1603667 (Khanna) and 1605669 (Grozinger)
One of the critical ecological supporting services for the nation's economy is pollination provided by insects (both managed and wild species). However, in recent years, increased habitat loss, reduction in available forage sources, climate change, monotonous diets, stressful management practices and vulnerability to pests has placed heightened stress on pollinator species. Understanding the economic value of pollination services attributable to managed and wild pollinators will highlight the critical importance and dependence of the U.S. economy on pollinators, and the key role played by pollinators in sustaining human and industrial activity. Comprehensively assessing the economic contribution of pollinators will help provide a basis for setting priorities for their conservation. This project brings together highly complementary expertise in sustainability science and engineering (PI Khanna) and pollinator biology and health (PI Grozinger) for understanding and quantifying the direct and indirect economic dependencies of the U.S. economy on insect-mediated pollination services, and identifying the industry sectors and industrial communities (group of closely linked sectors) that are most vulnerable to reductions of insect-mediated pollination service.
In this project, a a novel framework will be developed for quantifying the direct and indirect economic dependencies of the U.S. economy and industry sectors on insect-mediated pollination service. The data and methods developed will be broadly applicable for evaluating the economic importance of pollination services to the world economy, as well as evaluating other ecosystem goods and services. The framework will help identify industrial sectors that are at most risks or likely to experience the most disruption arising from a reduction of pollination services. By quantifying both the direct dependencies of the agricultural sectors and the indirect economic dependencies of non-agricultural of the U.S. economy on insect pollinators, a holistic understanding will be gained of the role that pollination services play in product and industrial life cycles. Additionally, the creation of a new environmental impact category in the framework will facilitate easier quantification of the dependence of economic goods and services on pollination services on a life cycle basis with a specific focus on honey bees. The project is targeted to play a pivotal role in understanding the critical role of insect pollination services for the U.S. economy, in terms of agricultural output as well as cascading effects on industrial sectors and the larger economy. The insights resulting from this work may lead to greater appreciation of the role of ecosystem goods and services in the life cycle of economic products and services, and is anticipated to play an important role for educating researchers, stakeholders, policy makers, entomologists, conservationists, industrial ecologists, and LCA practitioners on the economic role of pollination services. Educational exhibits and modules are designed to engage hundreds of engineering and science students, while public outreach activities are planned for K-12 students and citizens. These studies will educate the next generation of the science and engineering workforce on the importance of insects and pollination, a topic of significant societal relevance.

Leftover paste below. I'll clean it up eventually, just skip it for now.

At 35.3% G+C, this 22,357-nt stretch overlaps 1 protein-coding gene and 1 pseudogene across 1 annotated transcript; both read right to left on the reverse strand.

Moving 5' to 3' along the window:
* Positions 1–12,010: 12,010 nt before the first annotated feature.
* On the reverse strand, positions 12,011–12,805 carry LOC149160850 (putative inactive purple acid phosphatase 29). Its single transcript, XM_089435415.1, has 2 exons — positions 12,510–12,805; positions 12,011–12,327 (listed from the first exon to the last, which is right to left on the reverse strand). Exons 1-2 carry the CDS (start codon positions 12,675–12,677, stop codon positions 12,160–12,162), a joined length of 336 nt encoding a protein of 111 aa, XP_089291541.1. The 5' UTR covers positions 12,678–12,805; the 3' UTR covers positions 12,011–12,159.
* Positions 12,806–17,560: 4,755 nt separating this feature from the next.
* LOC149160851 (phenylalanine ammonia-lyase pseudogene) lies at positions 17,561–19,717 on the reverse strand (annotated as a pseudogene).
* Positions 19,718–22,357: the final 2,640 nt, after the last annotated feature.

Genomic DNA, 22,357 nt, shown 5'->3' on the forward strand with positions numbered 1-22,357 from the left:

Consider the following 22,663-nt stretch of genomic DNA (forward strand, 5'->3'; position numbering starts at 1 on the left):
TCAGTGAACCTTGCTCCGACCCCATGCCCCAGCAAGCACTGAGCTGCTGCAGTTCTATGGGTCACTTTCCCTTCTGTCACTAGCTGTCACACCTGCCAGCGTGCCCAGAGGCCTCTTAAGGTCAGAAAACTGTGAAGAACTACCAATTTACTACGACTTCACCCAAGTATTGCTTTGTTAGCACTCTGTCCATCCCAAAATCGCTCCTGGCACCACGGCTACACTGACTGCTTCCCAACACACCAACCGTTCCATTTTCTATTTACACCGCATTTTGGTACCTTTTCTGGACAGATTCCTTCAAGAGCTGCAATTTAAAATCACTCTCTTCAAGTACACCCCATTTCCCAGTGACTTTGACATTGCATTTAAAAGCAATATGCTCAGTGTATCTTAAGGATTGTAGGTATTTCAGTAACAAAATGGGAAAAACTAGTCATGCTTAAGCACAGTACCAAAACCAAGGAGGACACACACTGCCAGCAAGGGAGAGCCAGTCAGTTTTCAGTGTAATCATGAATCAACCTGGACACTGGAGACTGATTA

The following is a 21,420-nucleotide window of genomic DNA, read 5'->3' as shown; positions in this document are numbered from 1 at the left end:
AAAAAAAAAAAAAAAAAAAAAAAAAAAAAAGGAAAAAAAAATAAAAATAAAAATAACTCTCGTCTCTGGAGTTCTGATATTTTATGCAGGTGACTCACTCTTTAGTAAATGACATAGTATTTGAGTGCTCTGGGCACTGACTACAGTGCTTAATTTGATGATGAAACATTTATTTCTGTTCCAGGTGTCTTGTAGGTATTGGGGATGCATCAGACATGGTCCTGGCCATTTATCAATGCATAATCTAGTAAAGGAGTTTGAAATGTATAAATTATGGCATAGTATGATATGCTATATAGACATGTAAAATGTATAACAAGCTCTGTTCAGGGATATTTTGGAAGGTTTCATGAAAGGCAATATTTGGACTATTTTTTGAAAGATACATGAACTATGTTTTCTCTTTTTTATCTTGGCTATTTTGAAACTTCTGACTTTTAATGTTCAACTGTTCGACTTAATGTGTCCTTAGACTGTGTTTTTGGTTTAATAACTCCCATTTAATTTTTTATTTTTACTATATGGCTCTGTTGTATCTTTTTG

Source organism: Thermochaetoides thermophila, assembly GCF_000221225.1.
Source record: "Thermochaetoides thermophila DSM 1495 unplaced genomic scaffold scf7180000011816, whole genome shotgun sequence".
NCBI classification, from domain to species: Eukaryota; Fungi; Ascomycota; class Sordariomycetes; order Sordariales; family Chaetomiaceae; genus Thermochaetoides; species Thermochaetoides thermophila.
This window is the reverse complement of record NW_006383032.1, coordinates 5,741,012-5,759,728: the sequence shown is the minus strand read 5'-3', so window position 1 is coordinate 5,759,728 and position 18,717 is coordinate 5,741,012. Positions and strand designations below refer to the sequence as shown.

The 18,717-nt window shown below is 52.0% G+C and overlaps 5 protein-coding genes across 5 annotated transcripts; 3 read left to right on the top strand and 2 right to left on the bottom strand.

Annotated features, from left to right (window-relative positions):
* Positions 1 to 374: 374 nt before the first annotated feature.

|Effective start/end date||7/1/16 → 6/30/19|
- National Science Foundation: $80,000.00